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Interview with Rev. Fleming Rutledge
The following interview with the Rev. Fleming Rutledge, preacher and author of THE UNDOING OF DEATH (Eerdmans), a collection of sermons for Holy Week and Easter, was conducted by RELIGION & ETHICS NEWSWEEKLY Editor, Missy Daniel.
Q: In your preaching, you make use of the texts of Christian hymns to great effect. How do hymns contribute to preaching during Holy Week and Easter and to understanding the meaning of these days?
A: I am struck by the fact that most people apparently do not pay any attention to the words of hymns. I’m always startled to realize that more often than not they haven’t noticed the words; it’s the tunes they like or that they are attracted to. In my Holy Week preaching, especially on Good Friday, I try to encourage people to pay attention to the words and to sing the hymns as though they were prayers.
There’s one hymn in particular that has profound theological depth. The name of it is “Ah, Holy Jesus,” and it shows how the believer identifies with the crowd that crucified Jesus: “‘Twas I, Lord Jesus, I it was denied thee, I crucified thee.” It’s an extraordinarily important worshipful act, especially at this time in our history, when there is so much discussion about the culpability of the Jews. Many people don’t understand that Christians (if Christians are really alert to what our tradition is) are taking this burden upon themselves, not pushing it off on the Jews.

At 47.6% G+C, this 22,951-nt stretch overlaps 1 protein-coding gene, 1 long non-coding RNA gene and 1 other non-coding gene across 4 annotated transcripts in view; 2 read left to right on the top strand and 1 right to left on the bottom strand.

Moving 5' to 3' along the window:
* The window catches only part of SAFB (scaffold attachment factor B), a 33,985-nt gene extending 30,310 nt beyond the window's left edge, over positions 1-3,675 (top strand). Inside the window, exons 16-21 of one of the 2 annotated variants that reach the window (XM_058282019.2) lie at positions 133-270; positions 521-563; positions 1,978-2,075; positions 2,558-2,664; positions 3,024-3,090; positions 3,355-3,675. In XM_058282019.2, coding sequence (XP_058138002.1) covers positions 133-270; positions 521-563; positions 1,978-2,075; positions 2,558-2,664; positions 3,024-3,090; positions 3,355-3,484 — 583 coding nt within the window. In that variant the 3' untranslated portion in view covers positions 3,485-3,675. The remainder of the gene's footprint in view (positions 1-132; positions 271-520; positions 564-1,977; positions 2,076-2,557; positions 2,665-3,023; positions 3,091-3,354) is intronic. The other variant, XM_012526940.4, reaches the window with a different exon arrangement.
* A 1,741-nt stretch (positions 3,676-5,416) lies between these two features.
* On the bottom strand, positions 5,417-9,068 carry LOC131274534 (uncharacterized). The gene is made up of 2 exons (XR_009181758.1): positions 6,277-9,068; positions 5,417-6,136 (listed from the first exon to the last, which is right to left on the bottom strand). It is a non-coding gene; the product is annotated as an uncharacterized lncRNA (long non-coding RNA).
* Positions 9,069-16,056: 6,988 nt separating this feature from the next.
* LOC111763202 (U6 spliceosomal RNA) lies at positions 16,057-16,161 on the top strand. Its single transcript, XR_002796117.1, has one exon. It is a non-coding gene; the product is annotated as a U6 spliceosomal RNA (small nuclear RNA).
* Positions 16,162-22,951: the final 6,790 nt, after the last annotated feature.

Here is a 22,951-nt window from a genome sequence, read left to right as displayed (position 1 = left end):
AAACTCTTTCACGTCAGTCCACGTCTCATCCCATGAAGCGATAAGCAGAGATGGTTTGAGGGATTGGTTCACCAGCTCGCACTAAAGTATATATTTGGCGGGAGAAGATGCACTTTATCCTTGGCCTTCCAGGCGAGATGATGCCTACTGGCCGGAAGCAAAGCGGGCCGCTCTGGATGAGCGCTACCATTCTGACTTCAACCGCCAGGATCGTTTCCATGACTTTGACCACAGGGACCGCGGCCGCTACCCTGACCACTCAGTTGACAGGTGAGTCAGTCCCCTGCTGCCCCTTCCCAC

Q: The hymns are real interpretations of the story of Holy Week.
A: Well, the best ones are, yes. Some of them are a little mawkish, but some of them are really good, and “Ah, Holy Jesus” is the best one.
Q: To what extent should the events of Holy Week and Easter 2,000 years ago and the New Testament stories about them seem strange to us, stay strange to our ears? You’ve written about how lost the language of sin and evil is to us, but you also preach about placing ourselves back within the story to understand it. Must the past and these events remain strange and distant to us?
A: That’s a very central question. As you were asking it, I was wondering to myself, do I really want to get myself back into that story, or do I want to bring the story forward to our time? I think it would be the latter. The tendency of people to be nostalgic or sentimental about faith and other issues as well is quite prevalent, and I like to try to emphasize the extraordinarily future-oriented nature of the Christian faith.